When We Get Demotivated

May be it is fear, the challenge and one of many other possible reasons, we all can become demotivated. In simple words I can say that we all have off days. Staying energized and working hard every single day is not possible. In fact, it is unreasonable. The mind and body need time to response.

So firstly, we are going to discuss the main causes of demotivation and then we will come to its solution

  1. Fear

One of the main cause of demotivation is the fear, it can be any kind of fear, the fear of failure, fear of losing something important. Fear actually slow down our speed of achieving the goals we set already, fear actually is that part of you which want to keep you safe.

  1. Setting the wrong goals

We are all surrounded with so many messages that feed in our Social life and we are keen to impress others, the society. When you feel demotivated, it is because you are setting goals based purely on what your Social Self wants and this is pulling you away from the direction your Essential Self wants you to take. Your Essential Self uses demotivation to slow you down and try to disinterest you from the toxic goals you have set.

  1. Lack of clarity about what you want

When you have not consciously and clearly articulated what you want, the picture of your future will be vague. We like what’s familiar and so we resist what is unfamiliar and vague and we stay with and re-create what’s familiar to us instead. If you are not clear about what you want to create, then it makes sense that you will lack motivation to act because you’d rather stay with your current familiar reality.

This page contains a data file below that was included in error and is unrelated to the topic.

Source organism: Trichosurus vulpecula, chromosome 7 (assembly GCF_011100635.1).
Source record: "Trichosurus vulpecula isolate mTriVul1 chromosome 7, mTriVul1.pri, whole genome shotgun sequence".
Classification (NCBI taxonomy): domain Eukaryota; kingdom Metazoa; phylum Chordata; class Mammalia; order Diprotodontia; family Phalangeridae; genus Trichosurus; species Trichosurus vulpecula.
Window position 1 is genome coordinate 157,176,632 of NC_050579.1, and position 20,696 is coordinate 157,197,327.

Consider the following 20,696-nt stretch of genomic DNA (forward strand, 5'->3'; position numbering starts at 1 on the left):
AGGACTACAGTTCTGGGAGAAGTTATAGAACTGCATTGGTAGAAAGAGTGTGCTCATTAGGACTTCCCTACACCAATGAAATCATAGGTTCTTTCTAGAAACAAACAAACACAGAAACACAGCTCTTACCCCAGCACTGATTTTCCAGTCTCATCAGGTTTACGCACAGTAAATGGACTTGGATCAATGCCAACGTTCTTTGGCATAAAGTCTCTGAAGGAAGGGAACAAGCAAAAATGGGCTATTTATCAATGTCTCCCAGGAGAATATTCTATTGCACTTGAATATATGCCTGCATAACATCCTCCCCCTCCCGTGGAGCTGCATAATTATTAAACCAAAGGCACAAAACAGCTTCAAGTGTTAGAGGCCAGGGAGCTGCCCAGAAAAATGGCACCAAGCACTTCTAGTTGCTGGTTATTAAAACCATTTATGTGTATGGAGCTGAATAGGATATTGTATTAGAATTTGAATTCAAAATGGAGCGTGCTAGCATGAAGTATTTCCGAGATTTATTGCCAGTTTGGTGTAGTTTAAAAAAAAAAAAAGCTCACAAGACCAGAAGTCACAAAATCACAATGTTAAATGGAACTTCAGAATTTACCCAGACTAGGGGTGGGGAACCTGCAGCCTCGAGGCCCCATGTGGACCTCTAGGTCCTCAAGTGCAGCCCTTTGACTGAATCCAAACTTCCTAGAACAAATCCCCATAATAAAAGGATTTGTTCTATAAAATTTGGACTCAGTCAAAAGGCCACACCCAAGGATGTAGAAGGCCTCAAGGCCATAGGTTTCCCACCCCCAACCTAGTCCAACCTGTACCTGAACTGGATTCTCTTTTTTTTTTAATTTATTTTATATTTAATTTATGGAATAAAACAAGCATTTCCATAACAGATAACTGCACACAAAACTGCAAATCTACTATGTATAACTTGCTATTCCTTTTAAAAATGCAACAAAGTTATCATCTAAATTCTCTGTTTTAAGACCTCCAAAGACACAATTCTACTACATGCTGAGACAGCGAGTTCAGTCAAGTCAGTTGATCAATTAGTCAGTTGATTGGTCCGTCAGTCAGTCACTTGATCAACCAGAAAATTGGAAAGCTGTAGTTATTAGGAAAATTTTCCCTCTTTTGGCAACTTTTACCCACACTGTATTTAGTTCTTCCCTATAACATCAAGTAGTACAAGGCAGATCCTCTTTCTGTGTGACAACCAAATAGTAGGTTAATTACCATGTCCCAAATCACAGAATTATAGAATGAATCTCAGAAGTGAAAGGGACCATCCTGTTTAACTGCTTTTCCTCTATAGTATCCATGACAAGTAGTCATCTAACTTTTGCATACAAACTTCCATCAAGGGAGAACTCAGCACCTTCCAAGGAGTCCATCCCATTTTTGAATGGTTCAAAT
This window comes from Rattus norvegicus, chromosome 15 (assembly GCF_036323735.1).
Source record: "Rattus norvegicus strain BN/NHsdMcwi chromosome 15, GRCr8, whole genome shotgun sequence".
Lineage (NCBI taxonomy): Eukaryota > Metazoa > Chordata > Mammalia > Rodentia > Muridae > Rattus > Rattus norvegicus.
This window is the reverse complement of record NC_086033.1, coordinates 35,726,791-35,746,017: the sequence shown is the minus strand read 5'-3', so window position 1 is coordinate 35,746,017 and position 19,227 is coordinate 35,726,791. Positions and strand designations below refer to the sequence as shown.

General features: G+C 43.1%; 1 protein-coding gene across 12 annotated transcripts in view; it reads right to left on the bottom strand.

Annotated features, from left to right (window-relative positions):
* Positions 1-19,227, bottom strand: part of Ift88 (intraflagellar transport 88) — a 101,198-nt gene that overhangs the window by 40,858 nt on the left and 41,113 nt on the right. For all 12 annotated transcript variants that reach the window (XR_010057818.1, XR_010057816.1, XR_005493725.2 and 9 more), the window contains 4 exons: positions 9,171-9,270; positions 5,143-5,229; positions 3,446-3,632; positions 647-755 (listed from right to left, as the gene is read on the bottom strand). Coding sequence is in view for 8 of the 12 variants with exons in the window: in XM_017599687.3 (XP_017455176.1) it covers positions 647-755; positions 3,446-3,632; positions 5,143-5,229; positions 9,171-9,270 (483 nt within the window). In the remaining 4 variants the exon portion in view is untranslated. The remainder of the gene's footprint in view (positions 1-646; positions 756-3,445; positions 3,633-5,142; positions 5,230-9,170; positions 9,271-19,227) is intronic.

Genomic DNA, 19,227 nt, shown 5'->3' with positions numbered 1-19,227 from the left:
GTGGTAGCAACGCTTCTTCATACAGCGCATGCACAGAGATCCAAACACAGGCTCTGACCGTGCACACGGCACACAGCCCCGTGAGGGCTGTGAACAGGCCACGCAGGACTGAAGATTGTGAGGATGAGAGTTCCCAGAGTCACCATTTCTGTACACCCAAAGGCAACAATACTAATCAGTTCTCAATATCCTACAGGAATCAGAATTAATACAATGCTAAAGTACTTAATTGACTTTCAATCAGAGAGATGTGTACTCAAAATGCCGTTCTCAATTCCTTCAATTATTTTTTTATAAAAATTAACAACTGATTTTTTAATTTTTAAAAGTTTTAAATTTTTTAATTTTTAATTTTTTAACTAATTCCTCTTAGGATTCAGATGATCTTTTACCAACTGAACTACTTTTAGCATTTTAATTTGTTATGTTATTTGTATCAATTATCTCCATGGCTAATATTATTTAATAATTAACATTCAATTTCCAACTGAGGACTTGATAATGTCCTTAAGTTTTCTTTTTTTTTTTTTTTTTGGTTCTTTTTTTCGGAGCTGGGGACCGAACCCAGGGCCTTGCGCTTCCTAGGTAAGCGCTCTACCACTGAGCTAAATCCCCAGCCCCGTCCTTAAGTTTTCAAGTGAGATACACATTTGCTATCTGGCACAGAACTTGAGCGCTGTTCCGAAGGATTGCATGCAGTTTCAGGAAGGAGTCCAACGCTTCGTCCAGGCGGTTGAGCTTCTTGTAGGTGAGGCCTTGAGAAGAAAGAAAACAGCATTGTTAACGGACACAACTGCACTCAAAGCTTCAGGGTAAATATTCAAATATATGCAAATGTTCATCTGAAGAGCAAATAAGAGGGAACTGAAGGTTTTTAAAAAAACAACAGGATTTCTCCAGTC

1. Values conflict

Your values are what is very important to you in life. If you have a values conflict it means that there are two or more values that are important to you but you feel that you cannot satisfy all of those values in a particular situation. This causes you to feel conflicted and pulled in different directions as you try to find ways to get what is important to you. You might have brief spurts of motivation to work on something and then lose motivation and start working on something else or your motivation might dry up altogether because the energy of dealing with internal conflict quickly tires you out and saps your motivation.

  1. Lack of autonomy

We thrive on autonomy. We all have a decision-making center in our brains and this part of us needs to be exercised. Studies have found that this decision-making center in the brain is under-developed in people who have depression and that, by practicing using this part of the brain and making decisions, depression often clears.

  1. Lack of challenge

When it comes to dealing with challenges, there’s a sweet spot. Too great a challenge and the fear becomes too great and saps our motivation, and if the challenge is too small, we quickly get bored and struggle to stay motivated. We are designed to be living, growing creatures and we need constant challenge and opportunities to master new skills. Without challenge, our Essential Self steps in and demotivates us as a way of telling us that we have departed from the path that is right for us.

  1. Grief